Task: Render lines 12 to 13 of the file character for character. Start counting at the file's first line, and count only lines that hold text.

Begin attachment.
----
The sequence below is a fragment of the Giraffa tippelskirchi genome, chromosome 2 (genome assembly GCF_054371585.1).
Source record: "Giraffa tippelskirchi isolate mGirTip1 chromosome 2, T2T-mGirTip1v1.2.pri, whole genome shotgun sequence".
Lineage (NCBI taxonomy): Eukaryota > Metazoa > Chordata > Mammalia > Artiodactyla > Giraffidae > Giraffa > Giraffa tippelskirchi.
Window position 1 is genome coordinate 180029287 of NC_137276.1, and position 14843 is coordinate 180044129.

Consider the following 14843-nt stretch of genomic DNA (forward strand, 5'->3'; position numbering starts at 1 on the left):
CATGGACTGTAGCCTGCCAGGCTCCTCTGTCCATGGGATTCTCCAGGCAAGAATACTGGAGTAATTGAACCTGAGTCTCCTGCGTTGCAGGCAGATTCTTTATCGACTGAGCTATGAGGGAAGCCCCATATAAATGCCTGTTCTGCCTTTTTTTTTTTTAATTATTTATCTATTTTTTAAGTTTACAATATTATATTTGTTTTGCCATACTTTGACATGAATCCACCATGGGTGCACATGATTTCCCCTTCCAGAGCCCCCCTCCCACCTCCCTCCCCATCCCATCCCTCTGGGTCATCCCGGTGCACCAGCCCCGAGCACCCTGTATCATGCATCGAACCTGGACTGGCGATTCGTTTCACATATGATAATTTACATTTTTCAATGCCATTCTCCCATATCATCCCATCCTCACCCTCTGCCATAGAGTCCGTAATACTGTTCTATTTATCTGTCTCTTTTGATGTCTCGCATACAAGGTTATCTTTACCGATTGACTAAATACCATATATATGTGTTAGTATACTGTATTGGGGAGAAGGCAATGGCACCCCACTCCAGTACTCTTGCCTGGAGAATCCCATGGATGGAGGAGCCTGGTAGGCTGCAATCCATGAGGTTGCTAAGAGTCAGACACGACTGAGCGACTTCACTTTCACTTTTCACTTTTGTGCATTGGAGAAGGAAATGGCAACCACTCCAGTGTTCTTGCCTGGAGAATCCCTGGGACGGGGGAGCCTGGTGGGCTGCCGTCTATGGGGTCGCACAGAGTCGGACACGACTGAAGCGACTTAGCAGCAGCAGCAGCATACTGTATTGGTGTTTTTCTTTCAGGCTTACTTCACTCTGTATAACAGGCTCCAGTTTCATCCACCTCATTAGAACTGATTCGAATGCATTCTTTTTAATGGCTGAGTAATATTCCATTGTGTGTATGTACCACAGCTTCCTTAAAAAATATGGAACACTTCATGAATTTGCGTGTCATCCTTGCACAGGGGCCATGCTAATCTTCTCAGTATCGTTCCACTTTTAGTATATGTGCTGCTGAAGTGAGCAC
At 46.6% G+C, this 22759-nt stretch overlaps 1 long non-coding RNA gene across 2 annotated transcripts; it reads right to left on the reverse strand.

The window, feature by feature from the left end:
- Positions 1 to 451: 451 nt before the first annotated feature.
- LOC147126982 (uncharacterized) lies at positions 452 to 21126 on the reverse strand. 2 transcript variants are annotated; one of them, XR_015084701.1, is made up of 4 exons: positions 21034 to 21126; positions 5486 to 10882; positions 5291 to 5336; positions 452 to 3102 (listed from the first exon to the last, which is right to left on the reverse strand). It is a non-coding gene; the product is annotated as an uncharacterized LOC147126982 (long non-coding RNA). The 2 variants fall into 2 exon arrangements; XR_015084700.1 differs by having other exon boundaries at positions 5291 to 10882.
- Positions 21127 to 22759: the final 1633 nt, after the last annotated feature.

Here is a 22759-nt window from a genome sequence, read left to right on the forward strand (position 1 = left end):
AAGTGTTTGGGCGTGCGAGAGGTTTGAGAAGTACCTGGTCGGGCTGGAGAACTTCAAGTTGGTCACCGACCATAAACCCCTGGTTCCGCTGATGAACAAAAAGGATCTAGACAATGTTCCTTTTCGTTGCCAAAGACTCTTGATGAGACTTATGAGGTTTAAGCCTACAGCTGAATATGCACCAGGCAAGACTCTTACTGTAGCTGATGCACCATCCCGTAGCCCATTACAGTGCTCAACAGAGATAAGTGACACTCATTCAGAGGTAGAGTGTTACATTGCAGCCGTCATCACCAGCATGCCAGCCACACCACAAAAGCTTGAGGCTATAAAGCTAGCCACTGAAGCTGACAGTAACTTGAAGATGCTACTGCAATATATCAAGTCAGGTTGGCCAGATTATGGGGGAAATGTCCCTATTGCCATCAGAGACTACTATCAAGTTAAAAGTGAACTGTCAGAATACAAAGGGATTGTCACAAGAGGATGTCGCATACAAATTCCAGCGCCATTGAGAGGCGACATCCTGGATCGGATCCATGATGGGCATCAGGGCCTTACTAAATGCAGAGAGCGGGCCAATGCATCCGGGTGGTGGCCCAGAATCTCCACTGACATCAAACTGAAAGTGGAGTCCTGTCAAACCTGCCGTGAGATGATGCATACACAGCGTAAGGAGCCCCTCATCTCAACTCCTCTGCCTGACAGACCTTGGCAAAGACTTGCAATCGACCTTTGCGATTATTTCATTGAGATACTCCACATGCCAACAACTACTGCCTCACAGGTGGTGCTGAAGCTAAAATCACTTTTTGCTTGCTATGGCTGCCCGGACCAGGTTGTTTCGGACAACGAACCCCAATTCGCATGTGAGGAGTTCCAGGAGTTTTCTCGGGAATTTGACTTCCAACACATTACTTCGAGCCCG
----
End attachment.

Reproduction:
Here is a 22759-nt window from a genome sequence, read left to right on the forward strand (position 1 = left end):
AAGTGTTTGGGCGTGCGAGAGGTTTGAGAAGTACCTGGTCGGGCTGGAGAACTTCAAGTTGGTCACCGACCATAAACCCCTGGTTCCGCTGATGAACAAAAAGGATCTAGACAATGTTCCTTTTCGTTGCCAAAGACTCTTGATGAGACTTATGAGGTTTAAGCCTACAGCTGAATATGCACCAGGCAAGACTCTTACTGTAGCTGATGCACCATCCCGTAGCCCATTACAGTGCTCAACAGAGATAAGTGACACTCATTCAGAGGTAGAGTGTTACATTGCAGCCGTCATCACCAGCATGCCAGCCACACCACAAAAGCTTGAGGCTATAAAGCTAGCCACTGAAGCTGACAGTAACTTGAAGATGCTACTGCAATATATCAAGTCAGGTTGGCCAGATTATGGGGGAAATGTCCCTATTGCCATCAGAGACTACTATCAAGTTAAAAGTGAACTGTCAGAATACAAAGGGATTGTCACAAGAGGATGTCGCATACAAATTCCAGCGCCATTGAGAGGCGACATCCTGGATCGGATCCATGATGGGCATCAGGGCCTTACTAAATGCAGAGAGCGGGCCAATGCATCCGGGTGGTGGCCCAGAATCTCCACTGACATCAAACTGAAAGTGGAGTCCTGTCAAACCTGCCGTGAGATGATGCATACACAGCGTAAGGAGCCCCTCATCTCAACTCCTCTGCCTGACAGACCTTGGCAAAGACTTGCAATCGACCTTTGCGATTATTTCATTGAGATACTCCACATGCCAACAACTACTGCCTCACAGGTGGTGCTGAAGCTAAAATCACTTTTTGCTTGCTATGGCTGCCCGGACCAGGTTGTTTCGGACAACGAACCCCAATTCGCATGTGAGGAGTTCCAGGAGTTTTCTCGGGAATTTGACTTCCAACACATTACTTCGAGCCCG